Approximately one hour was devoted to the public, giving people the opportunity to discuss, make points and raise questions. Tony Belton, Councillor for Latchmere ward, leader of the opposition Labour Group and member of the Planning Committee, confirmed the importance of personal communication, and also suggested sending letters/emails to the Secretary of the Planning Committee, Martin Newton, asking that they be circulated amongst the members. He said: “As a member of the planning committee, I’m officially not meant to pre-judge. All I can say is that I have never voted for a 42-storey block before and I’d be interested in the arguments that would persuade me to do so. Draw your own conclusions from that“. He urged people to attend the planning meeting (which may take place as soon as March 12th) where the towers will be discussed, saying: “It’s difficult to do something unpopular when you’re standing beside 100 people who don’t like what you’re doing.”
Other participants talked about their concern for the buildings which will be destroyed by the scheme, such as The Windsor Castle, the issue of insufficient parking spaces, the support of the Mayor of London (Boris Johnson’s office declared that “the towers would be attractive city elements contributing to London’s skyline“) despite minor comments, the size of the 500 new flats, etc.
All three of the Councillors of Northcote ward added their comments and acknowledged the concerns of their constituents. Peter Dawson referred to the decision on the Putney Towers as very important, because it gives the key grounds on which such a planning application could be refused, and suggested to careful reading of the report published.
There was no news of the Councillors in Shaftesbury ward (someone confirmed to me that despite appearances, they really exist!).
We finished the meeting after 2 hours, by 9pm.
I would like once again to thank all of the participants, especially those on the platform with us: Martin Linton, who rushed from Parliament to join us, Tony Tuck and the Battersea Society (with their secretary, Harvey Heath). I won’t forget Wendy Deakins, who helped with the organisation of the venue, and Peter Deakins, who displayed drawings to show alternative developments of the area. Pamela Price provided wonderful Wessex House, with lighting from Phil (Lolli Parties) and Darren for the sound (SLR). A photographic record of the event was taken by Chrysoulla Rosling and video (coming soon on this website) was recorded by Pierre-Phillipe Ravier. Bindu Joshi was a great hand with the microphone amongst the public. Thanks also for all of the help we had, in the Clapham Action Group, from you, distributing leaflets and helping where needed, from all of you who attended the meeting, and from you too for reading this website.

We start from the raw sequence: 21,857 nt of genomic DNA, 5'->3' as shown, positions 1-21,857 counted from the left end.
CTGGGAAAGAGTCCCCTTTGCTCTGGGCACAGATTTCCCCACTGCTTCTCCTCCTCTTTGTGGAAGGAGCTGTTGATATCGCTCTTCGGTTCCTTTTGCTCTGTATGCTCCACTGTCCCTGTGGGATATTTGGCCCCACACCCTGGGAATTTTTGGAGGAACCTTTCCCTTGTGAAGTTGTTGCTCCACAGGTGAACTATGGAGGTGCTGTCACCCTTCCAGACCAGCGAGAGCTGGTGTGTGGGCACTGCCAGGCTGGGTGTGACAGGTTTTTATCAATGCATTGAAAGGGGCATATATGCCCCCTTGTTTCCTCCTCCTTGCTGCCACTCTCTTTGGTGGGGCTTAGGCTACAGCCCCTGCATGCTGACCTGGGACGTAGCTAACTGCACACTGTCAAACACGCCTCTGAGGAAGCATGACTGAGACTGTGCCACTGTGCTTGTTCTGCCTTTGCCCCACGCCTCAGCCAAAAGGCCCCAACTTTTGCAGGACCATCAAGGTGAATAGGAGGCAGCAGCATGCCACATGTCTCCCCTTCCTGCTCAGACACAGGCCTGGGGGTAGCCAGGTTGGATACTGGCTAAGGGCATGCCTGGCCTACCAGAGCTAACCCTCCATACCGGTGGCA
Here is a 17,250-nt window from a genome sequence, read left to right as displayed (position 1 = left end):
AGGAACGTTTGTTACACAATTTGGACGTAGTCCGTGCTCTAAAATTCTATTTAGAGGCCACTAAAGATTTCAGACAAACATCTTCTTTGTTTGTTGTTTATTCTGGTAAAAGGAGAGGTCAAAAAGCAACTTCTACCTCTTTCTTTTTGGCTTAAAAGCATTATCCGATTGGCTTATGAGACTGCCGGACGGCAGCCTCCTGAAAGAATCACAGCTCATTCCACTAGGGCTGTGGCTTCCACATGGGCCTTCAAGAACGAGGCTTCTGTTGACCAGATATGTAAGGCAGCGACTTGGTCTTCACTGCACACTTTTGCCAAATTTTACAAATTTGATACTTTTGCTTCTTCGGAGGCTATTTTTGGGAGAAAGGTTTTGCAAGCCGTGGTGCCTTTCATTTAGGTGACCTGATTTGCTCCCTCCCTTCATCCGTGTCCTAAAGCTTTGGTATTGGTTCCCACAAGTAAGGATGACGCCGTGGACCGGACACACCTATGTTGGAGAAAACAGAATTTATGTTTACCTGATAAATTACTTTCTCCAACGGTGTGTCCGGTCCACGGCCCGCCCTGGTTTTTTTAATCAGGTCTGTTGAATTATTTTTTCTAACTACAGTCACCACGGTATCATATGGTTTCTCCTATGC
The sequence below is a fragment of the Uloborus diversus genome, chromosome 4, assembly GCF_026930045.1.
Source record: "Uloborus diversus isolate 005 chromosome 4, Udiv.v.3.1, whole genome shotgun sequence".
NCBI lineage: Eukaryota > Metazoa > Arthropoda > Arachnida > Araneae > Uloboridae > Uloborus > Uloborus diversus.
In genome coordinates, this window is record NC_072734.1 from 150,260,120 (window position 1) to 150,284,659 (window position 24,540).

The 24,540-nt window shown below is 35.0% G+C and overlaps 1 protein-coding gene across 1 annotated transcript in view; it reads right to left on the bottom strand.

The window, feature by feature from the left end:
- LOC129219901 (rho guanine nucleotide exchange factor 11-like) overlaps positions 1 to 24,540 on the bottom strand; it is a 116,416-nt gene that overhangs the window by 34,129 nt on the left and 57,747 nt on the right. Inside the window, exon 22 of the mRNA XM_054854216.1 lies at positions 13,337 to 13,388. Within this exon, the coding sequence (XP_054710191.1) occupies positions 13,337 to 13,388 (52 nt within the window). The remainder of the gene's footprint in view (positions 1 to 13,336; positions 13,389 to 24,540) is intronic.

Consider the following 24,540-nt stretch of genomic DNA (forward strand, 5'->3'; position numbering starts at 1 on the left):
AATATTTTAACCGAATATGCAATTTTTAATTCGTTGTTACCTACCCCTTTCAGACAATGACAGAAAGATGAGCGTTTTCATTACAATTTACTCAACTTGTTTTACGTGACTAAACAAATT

Last but not least, special thanks for Tony Belton who spontaneously asked for some donation from the public to help fund the meeting.
Stay with us, it’s not over: we have just received a leaflet from Metro Shopping this morning advertising their proposal!
The Planning Applications Committee will be meeting either for the 12th of March or later. As Tony Tuck emailed me today: “If people get to that meeting in sufficient numbers to cause a move into he Council Chamber then I think it will not only be a powerful psychological factor, but a great eye opener for those people in “the public realm”, as I put it last night, who have not seen local democracy in action.“. You can be sure that the Clapham Junction Action Group will join the efforts of the Battersea Society on that aim.